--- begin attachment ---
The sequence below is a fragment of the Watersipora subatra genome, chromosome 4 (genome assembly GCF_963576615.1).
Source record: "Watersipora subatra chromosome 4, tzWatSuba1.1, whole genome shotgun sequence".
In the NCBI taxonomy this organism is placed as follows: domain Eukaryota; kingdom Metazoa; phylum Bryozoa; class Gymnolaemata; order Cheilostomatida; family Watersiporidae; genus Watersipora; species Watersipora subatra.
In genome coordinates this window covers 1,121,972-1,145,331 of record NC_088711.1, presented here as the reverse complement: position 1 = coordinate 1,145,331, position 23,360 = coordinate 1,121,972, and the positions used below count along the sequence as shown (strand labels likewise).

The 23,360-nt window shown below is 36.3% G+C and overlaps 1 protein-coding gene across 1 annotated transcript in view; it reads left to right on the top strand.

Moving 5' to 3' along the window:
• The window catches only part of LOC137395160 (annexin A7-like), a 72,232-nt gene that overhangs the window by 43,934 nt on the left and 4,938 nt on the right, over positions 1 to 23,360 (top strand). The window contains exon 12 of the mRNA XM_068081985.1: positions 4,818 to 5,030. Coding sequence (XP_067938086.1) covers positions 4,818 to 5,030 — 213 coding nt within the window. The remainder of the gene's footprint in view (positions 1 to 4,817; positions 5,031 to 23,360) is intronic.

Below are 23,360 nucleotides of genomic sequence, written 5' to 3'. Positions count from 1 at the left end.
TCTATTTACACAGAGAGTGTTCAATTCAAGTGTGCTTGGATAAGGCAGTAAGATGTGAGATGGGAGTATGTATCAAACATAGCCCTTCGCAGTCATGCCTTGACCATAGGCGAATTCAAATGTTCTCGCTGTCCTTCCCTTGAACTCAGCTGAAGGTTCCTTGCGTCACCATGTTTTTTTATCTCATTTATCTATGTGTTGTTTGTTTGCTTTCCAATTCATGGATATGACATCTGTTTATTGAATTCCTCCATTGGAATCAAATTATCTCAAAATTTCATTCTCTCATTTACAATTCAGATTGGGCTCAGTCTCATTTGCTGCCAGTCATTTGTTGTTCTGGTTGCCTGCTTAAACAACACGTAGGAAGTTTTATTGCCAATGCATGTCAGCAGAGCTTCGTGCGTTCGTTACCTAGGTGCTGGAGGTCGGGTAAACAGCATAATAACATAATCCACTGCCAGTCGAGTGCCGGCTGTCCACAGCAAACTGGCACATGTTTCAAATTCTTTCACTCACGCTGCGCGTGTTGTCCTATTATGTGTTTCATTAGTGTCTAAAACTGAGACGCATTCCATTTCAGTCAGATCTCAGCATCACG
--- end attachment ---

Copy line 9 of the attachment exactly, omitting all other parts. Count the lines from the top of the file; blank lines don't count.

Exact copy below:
TCTATTTACACAGAGAGTGTTCAATTCAAGTGTGCTTGGATAAGGCAGTAAGATGTGAGATGGGAGTATGTATCAAACATAGCCCTTCGCAGTCATGCCTTGACCATAGGCGAATTCAAATGTTCTCGCTGTCCTTCCCTTGAACTCAGCTGAAGGTTCCTTGCGTCACCATGTTTTTTTATCTCATTTATCTATGTGTTGTTTGTTTGCTTTCCAATTCATGGATATGACATCTGTTTATTGAATTCCTCCATTGGAATCAAATTATCTCAAAATTTCATTCTCTCATTTACAATTCAGATTGGGCTCAGTCTCATTTGCTGCCAGTCATTTGTTGTTCTGGTTGCCTGCTTAAACAACACGTAGGAAGTTTTATTGCCAATGCATGTCAGCAGAGCTTCGTGCGTTCGTTACCTAGGTGCTGGAGGTCGGGTAAACAGCATAATAACATAATCCACTGCCAGTCGAGTGCCGGCTGTCCACAGCAAACTGGCACATGTTTCAAATTCTTTCACTCACGCTGCGCGTGTTGTCCTATTATGTGTTTCATTAGTGTCTAAAACTGAGACGCATTCCATTTCAGTCAGATCTCAGCATCACG